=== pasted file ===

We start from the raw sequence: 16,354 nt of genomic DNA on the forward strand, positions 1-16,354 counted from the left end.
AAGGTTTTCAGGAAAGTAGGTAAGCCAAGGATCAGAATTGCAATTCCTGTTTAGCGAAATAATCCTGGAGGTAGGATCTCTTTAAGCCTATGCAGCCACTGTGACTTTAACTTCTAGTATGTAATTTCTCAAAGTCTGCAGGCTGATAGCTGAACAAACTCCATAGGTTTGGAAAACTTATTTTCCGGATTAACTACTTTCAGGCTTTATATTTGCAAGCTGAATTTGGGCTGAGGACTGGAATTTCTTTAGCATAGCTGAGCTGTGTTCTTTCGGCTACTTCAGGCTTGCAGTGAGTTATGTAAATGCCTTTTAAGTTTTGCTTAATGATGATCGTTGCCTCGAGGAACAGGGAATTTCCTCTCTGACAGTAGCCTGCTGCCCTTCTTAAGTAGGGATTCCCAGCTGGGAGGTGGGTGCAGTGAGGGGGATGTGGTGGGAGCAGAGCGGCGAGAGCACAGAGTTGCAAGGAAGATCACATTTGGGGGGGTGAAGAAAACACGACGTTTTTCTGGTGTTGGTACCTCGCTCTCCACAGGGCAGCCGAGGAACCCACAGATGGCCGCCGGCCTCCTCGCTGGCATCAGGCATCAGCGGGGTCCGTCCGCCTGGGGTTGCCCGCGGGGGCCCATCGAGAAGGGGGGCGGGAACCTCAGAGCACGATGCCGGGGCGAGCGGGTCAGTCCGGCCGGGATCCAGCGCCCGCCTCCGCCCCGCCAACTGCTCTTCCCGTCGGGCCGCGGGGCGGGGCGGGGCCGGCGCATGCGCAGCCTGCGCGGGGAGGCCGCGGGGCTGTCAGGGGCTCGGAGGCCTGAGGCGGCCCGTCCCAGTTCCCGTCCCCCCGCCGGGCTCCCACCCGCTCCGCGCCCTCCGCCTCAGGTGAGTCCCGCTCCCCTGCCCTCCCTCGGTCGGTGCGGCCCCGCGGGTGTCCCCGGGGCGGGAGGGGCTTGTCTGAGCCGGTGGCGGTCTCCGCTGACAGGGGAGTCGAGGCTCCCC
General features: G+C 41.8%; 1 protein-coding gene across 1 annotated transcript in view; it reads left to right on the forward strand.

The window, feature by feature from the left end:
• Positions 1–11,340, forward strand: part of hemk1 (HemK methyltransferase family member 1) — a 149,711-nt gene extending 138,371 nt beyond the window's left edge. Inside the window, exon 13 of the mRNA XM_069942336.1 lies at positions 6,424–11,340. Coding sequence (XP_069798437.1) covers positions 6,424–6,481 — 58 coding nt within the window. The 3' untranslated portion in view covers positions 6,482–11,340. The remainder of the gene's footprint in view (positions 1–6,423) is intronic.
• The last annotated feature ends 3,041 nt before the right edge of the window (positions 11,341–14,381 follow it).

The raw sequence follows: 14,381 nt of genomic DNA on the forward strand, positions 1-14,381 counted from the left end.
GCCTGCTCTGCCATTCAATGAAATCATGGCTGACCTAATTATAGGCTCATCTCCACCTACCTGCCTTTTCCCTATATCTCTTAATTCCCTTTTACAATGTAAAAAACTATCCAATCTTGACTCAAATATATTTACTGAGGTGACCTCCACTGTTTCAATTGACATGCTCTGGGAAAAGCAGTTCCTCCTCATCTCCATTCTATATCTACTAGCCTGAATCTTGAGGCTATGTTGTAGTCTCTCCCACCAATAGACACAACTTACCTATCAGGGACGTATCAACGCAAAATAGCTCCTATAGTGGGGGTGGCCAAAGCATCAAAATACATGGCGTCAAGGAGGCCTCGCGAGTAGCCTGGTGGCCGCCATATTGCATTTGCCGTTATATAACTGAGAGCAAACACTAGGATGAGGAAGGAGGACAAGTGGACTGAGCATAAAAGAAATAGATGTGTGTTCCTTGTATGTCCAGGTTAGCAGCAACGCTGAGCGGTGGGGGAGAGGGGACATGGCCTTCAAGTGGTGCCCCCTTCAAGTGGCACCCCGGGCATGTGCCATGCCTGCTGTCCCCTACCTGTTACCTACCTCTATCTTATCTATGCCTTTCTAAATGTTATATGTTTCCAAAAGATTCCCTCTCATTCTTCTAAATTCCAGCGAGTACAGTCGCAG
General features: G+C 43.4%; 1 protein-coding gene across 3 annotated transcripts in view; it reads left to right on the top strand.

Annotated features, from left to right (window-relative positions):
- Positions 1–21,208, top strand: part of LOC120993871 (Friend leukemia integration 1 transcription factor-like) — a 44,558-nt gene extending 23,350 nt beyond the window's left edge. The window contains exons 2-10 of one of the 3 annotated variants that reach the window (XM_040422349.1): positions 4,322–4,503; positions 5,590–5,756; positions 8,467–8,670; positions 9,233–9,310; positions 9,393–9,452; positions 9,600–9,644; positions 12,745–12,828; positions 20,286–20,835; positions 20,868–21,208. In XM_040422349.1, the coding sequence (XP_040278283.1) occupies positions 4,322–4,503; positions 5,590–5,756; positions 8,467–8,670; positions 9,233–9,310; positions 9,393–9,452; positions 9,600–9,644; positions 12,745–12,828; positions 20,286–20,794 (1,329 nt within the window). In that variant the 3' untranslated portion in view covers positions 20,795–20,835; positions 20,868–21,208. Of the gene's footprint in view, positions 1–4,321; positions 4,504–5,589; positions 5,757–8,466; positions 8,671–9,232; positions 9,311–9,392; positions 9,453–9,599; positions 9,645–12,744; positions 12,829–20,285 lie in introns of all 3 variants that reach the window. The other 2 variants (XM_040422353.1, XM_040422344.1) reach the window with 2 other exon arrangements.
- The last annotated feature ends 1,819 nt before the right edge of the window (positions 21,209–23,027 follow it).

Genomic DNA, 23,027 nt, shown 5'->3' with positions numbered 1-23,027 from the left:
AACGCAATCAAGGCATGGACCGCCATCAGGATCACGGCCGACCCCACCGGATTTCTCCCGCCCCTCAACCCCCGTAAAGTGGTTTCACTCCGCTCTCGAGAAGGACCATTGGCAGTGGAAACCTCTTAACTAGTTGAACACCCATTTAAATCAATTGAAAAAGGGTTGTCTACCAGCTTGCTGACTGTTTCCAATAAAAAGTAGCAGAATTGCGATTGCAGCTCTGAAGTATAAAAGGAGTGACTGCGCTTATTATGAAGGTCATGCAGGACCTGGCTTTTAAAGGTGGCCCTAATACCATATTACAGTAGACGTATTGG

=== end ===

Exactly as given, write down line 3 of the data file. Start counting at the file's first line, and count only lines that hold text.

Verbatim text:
General features: G+C 41.8%; 1 protein-coding gene across 1 annotated transcript in view; it reads left to right on the forward strand.